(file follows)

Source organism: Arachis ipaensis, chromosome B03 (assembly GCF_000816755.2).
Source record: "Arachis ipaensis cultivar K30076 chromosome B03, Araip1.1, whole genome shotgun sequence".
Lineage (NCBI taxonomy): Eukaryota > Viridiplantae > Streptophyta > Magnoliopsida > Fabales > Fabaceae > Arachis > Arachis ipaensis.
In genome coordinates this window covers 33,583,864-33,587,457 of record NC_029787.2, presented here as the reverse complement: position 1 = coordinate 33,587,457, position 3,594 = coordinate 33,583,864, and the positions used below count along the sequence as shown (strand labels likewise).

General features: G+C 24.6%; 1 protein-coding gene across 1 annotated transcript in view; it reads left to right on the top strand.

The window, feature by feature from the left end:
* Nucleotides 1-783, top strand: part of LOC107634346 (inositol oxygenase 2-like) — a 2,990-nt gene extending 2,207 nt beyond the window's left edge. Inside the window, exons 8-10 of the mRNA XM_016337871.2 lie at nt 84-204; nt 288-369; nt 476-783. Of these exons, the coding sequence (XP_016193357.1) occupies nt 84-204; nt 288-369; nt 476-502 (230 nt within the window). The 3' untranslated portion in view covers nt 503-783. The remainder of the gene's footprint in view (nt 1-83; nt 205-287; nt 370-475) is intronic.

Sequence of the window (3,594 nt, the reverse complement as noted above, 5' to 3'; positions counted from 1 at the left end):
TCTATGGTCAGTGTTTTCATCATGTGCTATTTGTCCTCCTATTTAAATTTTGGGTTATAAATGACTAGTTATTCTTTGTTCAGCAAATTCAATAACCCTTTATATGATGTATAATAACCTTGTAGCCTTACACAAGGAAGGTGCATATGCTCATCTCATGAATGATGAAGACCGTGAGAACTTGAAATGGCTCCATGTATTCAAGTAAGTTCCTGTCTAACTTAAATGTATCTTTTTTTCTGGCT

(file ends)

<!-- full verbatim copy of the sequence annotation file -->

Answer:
Source organism: Arachis ipaensis, chromosome B03 (assembly GCF_000816755.2).
Source record: "Arachis ipaensis cultivar K30076 chromosome B03, Araip1.1, whole genome shotgun sequence".
Lineage (NCBI taxonomy): Eukaryota > Viridiplantae > Streptophyta > Magnoliopsida > Fabales > Fabaceae > Arachis > Arachis ipaensis.
In genome coordinates this window covers 33,583,864-33,587,457 of record NC_029787.2, presented here as the reverse complement: position 1 = coordinate 33,587,457, position 3,594 = coordinate 33,583,864, and the positions used below count along the sequence as shown (strand labels likewise).

General features: G+C 24.6%; 1 protein-coding gene across 1 annotated transcript in view; it reads left to right on the top strand.

The window, feature by feature from the left end:
* Nucleotides 1-783, top strand: part of LOC107634346 (inositol oxygenase 2-like) — a 2,990-nt gene extending 2,207 nt beyond the window's left edge. Inside the window, exons 8-10 of the mRNA XM_016337871.2 lie at nt 84-204; nt 288-369; nt 476-783. Of these exons, the coding sequence (XP_016193357.1) occupies nt 84-204; nt 288-369; nt 476-502 (230 nt within the window). The 3' untranslated portion in view covers nt 503-783. The remainder of the gene's footprint in view (nt 1-83; nt 205-287; nt 370-475) is intronic.

Sequence of the window (3,594 nt, the reverse complement as noted above, 5' to 3'; positions counted from 1 at the left end):
TCTATGGTCAGTGTTTTCATCATGTGCTATTTGTCCTCCTATTTAAATTTTGGGTTATAAATGACTAGTTATTCTTTGTTCAGCAAATTCAATAACCCTTTATATGATGTATAATAACCTTGTAGCCTTACACAAGGAAGGTGCATATGCTCATCTCATGAATGATGAAGACCGTGAGAACTTGAAATGGCTCCATGTATTCAAGTAAGTTCCTGTCTAACTTAAATGTATCTTTTTTTCTGGCT